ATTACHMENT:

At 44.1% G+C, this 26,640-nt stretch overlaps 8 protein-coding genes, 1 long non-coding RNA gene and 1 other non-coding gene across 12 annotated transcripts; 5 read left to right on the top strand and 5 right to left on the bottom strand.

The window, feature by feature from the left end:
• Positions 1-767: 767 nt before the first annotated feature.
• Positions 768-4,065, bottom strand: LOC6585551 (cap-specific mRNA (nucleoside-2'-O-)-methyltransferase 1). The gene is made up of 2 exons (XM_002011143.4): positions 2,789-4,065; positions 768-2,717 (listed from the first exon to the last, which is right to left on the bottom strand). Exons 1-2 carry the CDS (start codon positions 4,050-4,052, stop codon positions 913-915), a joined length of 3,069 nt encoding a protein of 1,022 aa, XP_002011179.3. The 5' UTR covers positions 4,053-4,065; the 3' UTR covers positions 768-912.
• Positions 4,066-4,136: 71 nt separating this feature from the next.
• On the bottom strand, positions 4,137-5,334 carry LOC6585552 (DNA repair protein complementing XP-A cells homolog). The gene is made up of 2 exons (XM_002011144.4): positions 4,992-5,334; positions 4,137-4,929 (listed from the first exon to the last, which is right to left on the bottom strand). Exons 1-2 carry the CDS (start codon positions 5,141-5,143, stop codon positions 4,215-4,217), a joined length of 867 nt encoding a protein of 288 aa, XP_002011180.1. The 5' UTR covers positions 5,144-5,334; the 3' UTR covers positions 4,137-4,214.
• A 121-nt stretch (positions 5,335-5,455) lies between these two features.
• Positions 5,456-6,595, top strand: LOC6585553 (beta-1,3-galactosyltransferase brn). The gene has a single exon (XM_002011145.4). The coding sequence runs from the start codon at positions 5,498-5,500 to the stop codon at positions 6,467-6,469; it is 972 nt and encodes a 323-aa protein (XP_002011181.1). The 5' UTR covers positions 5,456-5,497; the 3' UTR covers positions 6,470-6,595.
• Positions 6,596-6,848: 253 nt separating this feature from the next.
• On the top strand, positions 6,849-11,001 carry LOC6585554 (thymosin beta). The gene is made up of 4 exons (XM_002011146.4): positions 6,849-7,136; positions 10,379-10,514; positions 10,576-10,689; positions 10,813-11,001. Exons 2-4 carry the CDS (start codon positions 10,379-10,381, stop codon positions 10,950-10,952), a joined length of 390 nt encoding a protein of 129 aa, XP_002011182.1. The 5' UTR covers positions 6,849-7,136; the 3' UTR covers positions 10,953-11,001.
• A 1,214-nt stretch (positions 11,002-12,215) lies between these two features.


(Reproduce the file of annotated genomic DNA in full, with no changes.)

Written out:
At 44.1% G+C, this 26,640-nt stretch overlaps 8 protein-coding genes, 1 long non-coding RNA gene and 1 other non-coding gene across 12 annotated transcripts; 5 read left to right on the top strand and 5 right to left on the bottom strand.

The window, feature by feature from the left end:
• Positions 1-767: 767 nt before the first annotated feature.
• Positions 768-4,065, bottom strand: LOC6585551 (cap-specific mRNA (nucleoside-2'-O-)-methyltransferase 1). The gene is made up of 2 exons (XM_002011143.4): positions 2,789-4,065; positions 768-2,717 (listed from the first exon to the last, which is right to left on the bottom strand). Exons 1-2 carry the CDS (start codon positions 4,050-4,052, stop codon positions 913-915), a joined length of 3,069 nt encoding a protein of 1,022 aa, XP_002011179.3. The 5' UTR covers positions 4,053-4,065; the 3' UTR covers positions 768-912.
• Positions 4,066-4,136: 71 nt separating this feature from the next.
• On the bottom strand, positions 4,137-5,334 carry LOC6585552 (DNA repair protein complementing XP-A cells homolog). The gene is made up of 2 exons (XM_002011144.4): positions 4,992-5,334; positions 4,137-4,929 (listed from the first exon to the last, which is right to left on the bottom strand). Exons 1-2 carry the CDS (start codon positions 5,141-5,143, stop codon positions 4,215-4,217), a joined length of 867 nt encoding a protein of 288 aa, XP_002011180.1. The 5' UTR covers positions 5,144-5,334; the 3' UTR covers positions 4,137-4,214.
• A 121-nt stretch (positions 5,335-5,455) lies between these two features.
• Positions 5,456-6,595, top strand: LOC6585553 (beta-1,3-galactosyltransferase brn). The gene has a single exon (XM_002011145.4). The coding sequence runs from the start codon at positions 5,498-5,500 to the stop codon at positions 6,467-6,469; it is 972 nt and encodes a 323-aa protein (XP_002011181.1). The 5' UTR covers positions 5,456-5,497; the 3' UTR covers positions 6,470-6,595.
• Positions 6,596-6,848: 253 nt separating this feature from the next.
• On the top strand, positions 6,849-11,001 carry LOC6585554 (thymosin beta). The gene is made up of 4 exons (XM_002011146.4): positions 6,849-7,136; positions 10,379-10,514; positions 10,576-10,689; positions 10,813-11,001. Exons 2-4 carry the CDS (start codon positions 10,379-10,381, stop codon positions 10,950-10,952), a joined length of 390 nt encoding a protein of 129 aa, XP_002011182.1. The 5' UTR covers positions 6,849-7,136; the 3' UTR covers positions 10,953-11,001.
• A 1,214-nt stretch (positions 11,002-12,215) lies between these two features.